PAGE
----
View Full Version : How do you structure your adventures?

2017-09-29, 10:53 AM
Rather than talking about campaign settings and fictional worlds, I'd like to talk about adventures. From fighting off the Horde to saving the Sole Monarch of the Eternal Empire, there's a lot of ways to build an adventure so what do you prefer to do? How do you prefer to engage your players in it?

Lately, I've been more about building a situation that looks like it could turn out badly. As the players do things to muddle up the situation, the situation progresses or changes to adapt to their interference. Hopefully, by the end they've stopped the sinister forces. Most of the time lately, I've been presenting a teaser about the next adventure and the players have been happy to participate so far. I figure if they get into an adventure they're not keen on, they will be able to leave, however the end result will be felt in the world. My game is a modern-day monster hunting one, though I think applying the same philosophy would work elsewhere.

2017-09-29, 12:15 PM
It really depends on what we're doing - a short one off, or a longer series will be different and need different approaches.

For a one-off, I tend to come up with a reason to have climax showdown, then work backward to set it up. I find that for a single session we can only usually fit in a couple of encounters, and use the rest of the time for scene setting and build up.

For example:
The murder of a priest by some peasants has haunted an area, drawing evil spirits in to feed off the guilt and fear of the locals - the hidden remains of the dead priest must be recovered and laid to rest, but they are guarded / haunted by undead monsters.
Showdown = fighting some undead
Set up = fearful NPC peasants and villagers alert the PCs to the scary undead - but also (with appropriate social skill checks) the PCs get hints about the murder; spooky locations and minor encounters

For a longer set of sessions, I will invent some adversary with a plan, and then work out how the PCs can interact with that plan. To be honest, I tend to follow the Alexandrian's method (http://thealexandrian.net/wordpress/7949/roleplaying-games/node-based-scenario-design-part-1-the-plotted-approach) here.

2017-09-29, 01:29 PM
I usually do my adventures one session at a time. For this, I like to start by picking a theme to aim for.

Am I wanting to construct a high paced chase?

A methodical dungeon crawl?

A gladitorial arena/battlefield for instant combat action?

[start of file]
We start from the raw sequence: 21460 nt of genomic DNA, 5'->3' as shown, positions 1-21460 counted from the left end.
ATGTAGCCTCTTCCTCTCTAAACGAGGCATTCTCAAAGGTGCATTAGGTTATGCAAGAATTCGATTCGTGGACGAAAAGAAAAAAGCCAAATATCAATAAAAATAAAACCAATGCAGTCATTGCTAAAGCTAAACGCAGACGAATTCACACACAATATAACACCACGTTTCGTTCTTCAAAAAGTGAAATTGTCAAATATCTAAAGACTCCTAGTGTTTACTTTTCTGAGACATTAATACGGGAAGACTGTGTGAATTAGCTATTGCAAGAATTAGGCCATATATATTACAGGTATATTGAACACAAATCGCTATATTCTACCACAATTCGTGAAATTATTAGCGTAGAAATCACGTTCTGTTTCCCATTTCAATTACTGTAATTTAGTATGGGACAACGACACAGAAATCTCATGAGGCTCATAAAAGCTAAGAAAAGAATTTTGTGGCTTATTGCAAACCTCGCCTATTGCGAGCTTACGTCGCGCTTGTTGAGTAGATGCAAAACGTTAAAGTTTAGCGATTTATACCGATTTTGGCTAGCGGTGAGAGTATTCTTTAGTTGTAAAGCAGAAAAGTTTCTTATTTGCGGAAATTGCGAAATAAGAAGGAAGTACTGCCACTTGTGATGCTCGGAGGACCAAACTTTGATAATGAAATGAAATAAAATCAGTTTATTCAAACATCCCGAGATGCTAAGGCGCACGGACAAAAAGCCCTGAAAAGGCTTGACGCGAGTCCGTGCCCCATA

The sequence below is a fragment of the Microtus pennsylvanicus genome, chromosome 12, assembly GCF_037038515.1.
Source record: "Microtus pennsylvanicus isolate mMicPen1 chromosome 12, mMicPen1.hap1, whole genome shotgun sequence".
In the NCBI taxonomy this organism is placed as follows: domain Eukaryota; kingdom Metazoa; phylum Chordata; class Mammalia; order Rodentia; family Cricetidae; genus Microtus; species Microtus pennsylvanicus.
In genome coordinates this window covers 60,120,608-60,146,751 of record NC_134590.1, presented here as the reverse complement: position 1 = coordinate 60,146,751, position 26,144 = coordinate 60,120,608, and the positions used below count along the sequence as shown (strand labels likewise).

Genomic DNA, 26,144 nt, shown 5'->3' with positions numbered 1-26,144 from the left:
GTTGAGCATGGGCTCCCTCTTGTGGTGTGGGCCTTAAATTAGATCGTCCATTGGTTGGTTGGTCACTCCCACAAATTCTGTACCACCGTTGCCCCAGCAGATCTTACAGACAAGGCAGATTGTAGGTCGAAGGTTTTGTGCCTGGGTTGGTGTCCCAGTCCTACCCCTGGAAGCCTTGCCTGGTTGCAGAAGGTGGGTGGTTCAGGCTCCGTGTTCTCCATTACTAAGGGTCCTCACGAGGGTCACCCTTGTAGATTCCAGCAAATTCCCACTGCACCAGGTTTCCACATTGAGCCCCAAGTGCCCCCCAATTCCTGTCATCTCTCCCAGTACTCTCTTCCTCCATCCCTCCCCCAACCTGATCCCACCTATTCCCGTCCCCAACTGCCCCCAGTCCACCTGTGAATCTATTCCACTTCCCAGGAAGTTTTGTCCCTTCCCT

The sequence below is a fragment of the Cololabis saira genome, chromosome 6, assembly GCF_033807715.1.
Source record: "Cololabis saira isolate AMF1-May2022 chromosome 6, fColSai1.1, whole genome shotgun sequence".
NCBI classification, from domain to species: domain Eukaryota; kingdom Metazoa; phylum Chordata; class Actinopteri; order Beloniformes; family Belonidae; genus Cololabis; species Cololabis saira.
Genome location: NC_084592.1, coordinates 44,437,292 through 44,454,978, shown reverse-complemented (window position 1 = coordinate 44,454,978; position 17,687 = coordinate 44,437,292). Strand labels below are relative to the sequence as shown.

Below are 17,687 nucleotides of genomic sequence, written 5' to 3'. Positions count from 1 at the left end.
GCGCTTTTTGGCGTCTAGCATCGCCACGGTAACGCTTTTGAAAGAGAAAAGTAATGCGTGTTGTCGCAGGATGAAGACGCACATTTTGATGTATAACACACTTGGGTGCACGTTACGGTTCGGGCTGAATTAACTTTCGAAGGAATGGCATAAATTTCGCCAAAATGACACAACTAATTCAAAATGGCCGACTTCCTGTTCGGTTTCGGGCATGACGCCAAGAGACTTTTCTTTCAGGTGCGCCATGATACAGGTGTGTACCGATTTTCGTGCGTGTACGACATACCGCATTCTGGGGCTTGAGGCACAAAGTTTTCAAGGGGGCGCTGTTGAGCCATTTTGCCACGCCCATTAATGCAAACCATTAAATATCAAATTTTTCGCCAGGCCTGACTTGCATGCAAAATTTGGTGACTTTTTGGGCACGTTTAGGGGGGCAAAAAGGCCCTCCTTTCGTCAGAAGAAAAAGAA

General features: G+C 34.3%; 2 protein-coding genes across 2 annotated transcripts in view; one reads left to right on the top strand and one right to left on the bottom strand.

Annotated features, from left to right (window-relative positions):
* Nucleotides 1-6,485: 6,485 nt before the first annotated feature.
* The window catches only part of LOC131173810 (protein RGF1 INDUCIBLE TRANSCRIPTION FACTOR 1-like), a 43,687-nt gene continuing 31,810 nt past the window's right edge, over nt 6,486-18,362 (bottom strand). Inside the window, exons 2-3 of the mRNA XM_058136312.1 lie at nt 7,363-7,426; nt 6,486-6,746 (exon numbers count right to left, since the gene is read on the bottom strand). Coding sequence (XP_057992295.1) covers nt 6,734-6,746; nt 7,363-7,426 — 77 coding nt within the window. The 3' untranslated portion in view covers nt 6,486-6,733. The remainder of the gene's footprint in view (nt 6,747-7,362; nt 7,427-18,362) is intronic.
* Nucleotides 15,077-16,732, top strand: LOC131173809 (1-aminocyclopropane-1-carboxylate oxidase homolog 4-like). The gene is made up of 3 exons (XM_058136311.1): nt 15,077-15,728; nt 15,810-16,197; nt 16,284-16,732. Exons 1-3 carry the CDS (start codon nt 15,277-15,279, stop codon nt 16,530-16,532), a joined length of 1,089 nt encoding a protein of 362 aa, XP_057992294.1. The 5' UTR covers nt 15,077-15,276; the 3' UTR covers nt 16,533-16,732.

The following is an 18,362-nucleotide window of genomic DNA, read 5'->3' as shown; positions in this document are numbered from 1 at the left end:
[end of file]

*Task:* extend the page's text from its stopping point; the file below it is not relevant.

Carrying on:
A mysterious puzzle with clues?

A map or maze to be explored?

A social encounter with politics and intrigue?

A disturbing horror to be discovered?

These themes tell me what needs to be prepared. A chase needs skill DCs and a convoluted map, but complex at a large scale rather than a small one. Dungeon crawls need a small mix of everything. Arenas and battlefields need to be mostly open, personal scale, but filled with just enough terrain to present tactical challenges and opportunities. Puzzles need a small space with tons of detail so the real clues can be hidden in a pile of useless trivia. Etc.

2017-09-29, 04:21 PM
Depends entirely on the game system. Not all work with the same structure. Since the default assumption here is D&D or PF, I'll go with that.

You have something the players want to obtain or a specific goal to achieve. You have a place where they need to go to do that. That place (aka the dungeon) is designed in great detail. The creatures and people that will be there are given habits and motivations and methods of behavior. There are obstacles and points where multiple paths can be taken and decisions need to be made. You have an idea how things may react to different actions of the players, but you're ready to improvise as well, having a strong grasp on the location and its inhabitants.

How they get to the adventure location may be dictated by the style of game you've established. It is not out of the question simply to place the players at the location and tell them what they are there to find or do- if they know this is the sort of game you are running.

I start with them in civilization, and let them seek out rumors of treasure or people with "jobs" or quests, depending on the tone of the game. They learn where one or more adventure locales are (or get a good idea at least), get some idea what to expect there(usually vague and imprecise ) and can then decide how to prepare their expedition. The game is on, and from there it relies on my maps of the world and encounter tables and weather tables and the notes about what creatures and people live in the places they go.

After they do things, return with treasure or whatever, people react to them and they form relationships and get reputations. They learn about more stuff and go on more adventures. Sometimes hanging threads from earlier adventures inspire a later one, or pop up when it seems appropriate or the dice give me a result that fits- remember that guy you killed? This new band of bandits is led by his brother- that"s why they immediately hated and attacked you!(which is a thing the dice told me).